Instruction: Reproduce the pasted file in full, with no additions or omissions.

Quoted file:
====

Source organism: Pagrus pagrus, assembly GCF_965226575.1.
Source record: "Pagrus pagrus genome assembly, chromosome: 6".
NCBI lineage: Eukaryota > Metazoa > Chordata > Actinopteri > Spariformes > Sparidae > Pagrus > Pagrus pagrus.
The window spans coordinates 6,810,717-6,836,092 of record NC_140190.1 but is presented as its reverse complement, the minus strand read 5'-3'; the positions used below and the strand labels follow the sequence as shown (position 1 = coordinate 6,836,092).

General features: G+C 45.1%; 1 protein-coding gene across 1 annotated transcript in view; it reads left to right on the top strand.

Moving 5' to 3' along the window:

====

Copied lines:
Source organism: Pagrus pagrus, assembly GCF_965226575.1.
Source record: "Pagrus pagrus genome assembly, chromosome: 6".
NCBI lineage: Eukaryota > Metazoa > Chordata > Actinopteri > Spariformes > Sparidae > Pagrus > Pagrus pagrus.
The window spans coordinates 6,810,717-6,836,092 of record NC_140190.1 but is presented as its reverse complement, the minus strand read 5'-3'; the positions used below and the strand labels follow the sequence as shown (position 1 = coordinate 6,836,092).

General features: G+C 45.1%; 1 protein-coding gene across 1 annotated transcript in view; it reads left to right on the top strand.

Moving 5' to 3' along the window: